By Nicholas Fandos
Scott M. Stringer, the former New York City comptroller and 2021 mayoral candidate, said Thursday that he would form an exploratory committee and begin raising funds for a possible primary challenge against Mayor Eric Adams next year.
The move caught much of the city’s Democratic establishment by surprise and signaled the start of a combative new phase of Adams’ mayoralty, as Stringer became the first Democrat to move toward directly contesting the mayor’s reelection.
Any primary challenge promises to be exceedingly difficult. No challenger has defeated an incumbent New York City mayor in a primary since David Dinkins beat Ed Koch in 1989.
But few of his predecessors have been held in such low regard in polls as Adams, who is confronting the city’s budget woes, an escalating migrant crisis and an FBI investigation into his campaign. Other challengers may soon follow.
In an interview, Stringer offered a dire assessment of the nation’s largest city, saying that New Yorkers were facing a “crisis of confidence” in City Hall’s ability to manage the budget and the migrant crisis.
He cast himself as a seasoned alternative, ready to replace what he derided as the mayor’s “minimalist agenda” with his own policy plans to increase affordable housing construction and ease the impact of falling revenue in city coffers.
“Let’s be blunt: Stuff ain’t getting done,” Stringer said, alluding to the mayor’s “get stuff done” mantra. “I know how to lead. I know how to manage. And I know the finances of the city like the back of my hand.”
Stringer will have to contend with his own baggage. His 2021 bid for mayor all but collapsed after a longtime associate came forward to accuse him of groping her and pressuring her to have sex when he was running for public advocate two decades earlier.
He strenuously denied the wrongdoing and has since sued the woman, Jean Kim, for defamation. But he finished that mayoral race with just 5% of the vote and has not held office since.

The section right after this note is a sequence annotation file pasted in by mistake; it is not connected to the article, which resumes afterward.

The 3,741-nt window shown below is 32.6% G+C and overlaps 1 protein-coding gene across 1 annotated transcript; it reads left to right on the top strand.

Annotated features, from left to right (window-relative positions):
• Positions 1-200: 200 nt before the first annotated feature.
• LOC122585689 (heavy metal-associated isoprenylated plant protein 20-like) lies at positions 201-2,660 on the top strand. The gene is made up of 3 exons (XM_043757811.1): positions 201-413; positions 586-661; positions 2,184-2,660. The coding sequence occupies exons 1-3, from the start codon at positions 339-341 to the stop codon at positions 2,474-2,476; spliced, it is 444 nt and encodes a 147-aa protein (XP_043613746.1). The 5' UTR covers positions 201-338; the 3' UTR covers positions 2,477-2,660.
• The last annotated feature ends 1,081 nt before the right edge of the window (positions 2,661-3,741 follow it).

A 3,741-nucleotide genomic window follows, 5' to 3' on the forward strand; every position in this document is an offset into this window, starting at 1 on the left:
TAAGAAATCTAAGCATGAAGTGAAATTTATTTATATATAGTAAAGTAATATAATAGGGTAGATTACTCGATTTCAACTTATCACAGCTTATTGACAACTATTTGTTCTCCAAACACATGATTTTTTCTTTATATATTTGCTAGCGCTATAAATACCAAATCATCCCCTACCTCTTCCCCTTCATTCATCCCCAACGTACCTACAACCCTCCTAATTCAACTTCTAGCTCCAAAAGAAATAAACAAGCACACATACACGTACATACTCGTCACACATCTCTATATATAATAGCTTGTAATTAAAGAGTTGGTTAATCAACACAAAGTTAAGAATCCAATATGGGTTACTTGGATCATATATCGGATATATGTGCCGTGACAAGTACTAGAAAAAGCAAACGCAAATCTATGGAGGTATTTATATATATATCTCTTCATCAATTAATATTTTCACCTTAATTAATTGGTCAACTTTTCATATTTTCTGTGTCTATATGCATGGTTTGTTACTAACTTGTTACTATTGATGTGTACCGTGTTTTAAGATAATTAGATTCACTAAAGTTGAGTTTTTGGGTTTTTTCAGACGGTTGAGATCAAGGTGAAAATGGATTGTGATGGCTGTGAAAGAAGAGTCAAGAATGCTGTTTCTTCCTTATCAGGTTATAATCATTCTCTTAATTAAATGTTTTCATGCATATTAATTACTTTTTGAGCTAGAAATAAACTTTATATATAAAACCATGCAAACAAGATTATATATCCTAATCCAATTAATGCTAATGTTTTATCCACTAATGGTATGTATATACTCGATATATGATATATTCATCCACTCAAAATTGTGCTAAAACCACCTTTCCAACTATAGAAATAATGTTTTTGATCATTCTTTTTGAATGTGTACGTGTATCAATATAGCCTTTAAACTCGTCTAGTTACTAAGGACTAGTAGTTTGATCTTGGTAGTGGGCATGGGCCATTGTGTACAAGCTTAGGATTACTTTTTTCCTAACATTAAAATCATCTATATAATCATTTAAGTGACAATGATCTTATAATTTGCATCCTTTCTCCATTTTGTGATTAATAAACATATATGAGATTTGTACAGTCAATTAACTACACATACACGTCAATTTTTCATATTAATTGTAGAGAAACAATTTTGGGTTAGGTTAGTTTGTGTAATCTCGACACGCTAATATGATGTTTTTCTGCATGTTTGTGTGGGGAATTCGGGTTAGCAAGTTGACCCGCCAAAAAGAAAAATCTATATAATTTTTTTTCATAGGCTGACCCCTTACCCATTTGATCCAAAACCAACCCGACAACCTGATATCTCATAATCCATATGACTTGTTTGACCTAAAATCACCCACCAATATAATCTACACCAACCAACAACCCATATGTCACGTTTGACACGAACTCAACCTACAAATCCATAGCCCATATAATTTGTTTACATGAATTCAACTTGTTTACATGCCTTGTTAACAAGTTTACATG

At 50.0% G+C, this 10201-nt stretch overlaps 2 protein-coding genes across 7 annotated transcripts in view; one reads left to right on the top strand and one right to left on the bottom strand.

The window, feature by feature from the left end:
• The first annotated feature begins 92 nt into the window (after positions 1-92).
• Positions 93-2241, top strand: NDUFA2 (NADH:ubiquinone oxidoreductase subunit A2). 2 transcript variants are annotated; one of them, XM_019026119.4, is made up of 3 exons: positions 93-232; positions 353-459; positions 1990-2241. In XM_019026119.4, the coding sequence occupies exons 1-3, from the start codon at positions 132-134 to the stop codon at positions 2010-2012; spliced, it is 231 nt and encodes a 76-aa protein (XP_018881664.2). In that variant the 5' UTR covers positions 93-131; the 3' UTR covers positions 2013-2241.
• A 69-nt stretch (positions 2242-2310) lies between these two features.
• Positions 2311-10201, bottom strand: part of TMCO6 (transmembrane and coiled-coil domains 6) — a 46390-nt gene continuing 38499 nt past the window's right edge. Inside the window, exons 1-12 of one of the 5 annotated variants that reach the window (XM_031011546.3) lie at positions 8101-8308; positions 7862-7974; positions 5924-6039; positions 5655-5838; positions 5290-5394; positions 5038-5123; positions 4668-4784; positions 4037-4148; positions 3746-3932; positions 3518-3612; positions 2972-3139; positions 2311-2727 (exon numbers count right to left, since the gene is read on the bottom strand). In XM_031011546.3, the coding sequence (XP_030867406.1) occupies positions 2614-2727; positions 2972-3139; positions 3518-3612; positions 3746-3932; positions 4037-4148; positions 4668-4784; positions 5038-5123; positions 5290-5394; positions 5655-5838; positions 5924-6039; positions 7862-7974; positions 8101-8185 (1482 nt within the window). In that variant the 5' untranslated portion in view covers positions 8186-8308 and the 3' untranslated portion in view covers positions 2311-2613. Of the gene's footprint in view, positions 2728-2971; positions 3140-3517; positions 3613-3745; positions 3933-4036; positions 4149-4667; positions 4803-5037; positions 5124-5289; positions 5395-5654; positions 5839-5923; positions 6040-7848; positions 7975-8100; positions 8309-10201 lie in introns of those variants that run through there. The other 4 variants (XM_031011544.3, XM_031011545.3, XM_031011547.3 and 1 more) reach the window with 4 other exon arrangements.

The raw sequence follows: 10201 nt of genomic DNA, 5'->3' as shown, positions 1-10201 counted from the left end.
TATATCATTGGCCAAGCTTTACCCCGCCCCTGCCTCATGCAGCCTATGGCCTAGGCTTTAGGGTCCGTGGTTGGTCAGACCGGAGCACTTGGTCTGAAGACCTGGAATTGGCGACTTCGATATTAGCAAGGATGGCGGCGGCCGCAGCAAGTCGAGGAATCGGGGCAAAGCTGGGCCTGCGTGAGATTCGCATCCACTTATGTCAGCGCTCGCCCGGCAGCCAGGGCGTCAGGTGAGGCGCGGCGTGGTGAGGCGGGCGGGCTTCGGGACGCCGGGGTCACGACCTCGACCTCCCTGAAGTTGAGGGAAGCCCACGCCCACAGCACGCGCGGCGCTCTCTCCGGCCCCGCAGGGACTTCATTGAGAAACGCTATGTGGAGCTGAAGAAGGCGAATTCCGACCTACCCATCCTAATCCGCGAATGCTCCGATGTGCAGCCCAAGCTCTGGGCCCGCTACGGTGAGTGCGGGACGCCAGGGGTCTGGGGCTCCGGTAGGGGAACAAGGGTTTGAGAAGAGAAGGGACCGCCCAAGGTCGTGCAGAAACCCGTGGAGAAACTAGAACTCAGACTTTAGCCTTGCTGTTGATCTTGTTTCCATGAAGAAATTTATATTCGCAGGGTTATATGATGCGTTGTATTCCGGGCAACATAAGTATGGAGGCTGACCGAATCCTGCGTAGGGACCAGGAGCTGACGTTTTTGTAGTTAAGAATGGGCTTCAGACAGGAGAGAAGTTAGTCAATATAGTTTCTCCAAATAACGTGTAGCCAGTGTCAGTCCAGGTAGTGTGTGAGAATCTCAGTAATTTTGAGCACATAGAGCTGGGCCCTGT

And Adams, despite his woes, enters the reelection fight with an overflowing campaign war chest, the backing of powerful labor unions and strong support from African Americans determined to deliver a second term to the city’s second Black mayor.
Still, Stringer and other Democrats eying a political opening appear to be increasingly convinced that Adams may be highly vulnerable. Public polling shows his approval rating at just 28%.
Other potential challengers include state Sen. Jessica Ramos of Queens; former Gov. Andrew Cuomo; Jumaane Williams, the city’s public advocate; and Kathryn Garcia, the New York state operations director who finished second in the 2021 Democratic primary. They have all discussed potential campaigns with allies in recent weeks and may now face pressure to accelerate their plans.
Stringer, 63, said he would begin a listening and fundraising tour around the city in the coming days. He plans to make a final decision on his candidacy in the second half of the year.
As a former state assemblymember, Manhattan borough president and comptroller, Stringer entered the 2021 race for mayor with promise. He won the support of key unions and the left-leaning Working Families Party and called on three decades’ worth of experience in public office to produce voluminous policy books.
But he struggled to gain traction in a crowded race run at the height of the pandemic — even before the sexual misconduct accusations derailed his campaign and led most of his prominent backers to desert him. (The American Federation of Teachers, the country’s second-largest teachers union, and the United Federation of Teachers stuck by Stringer.)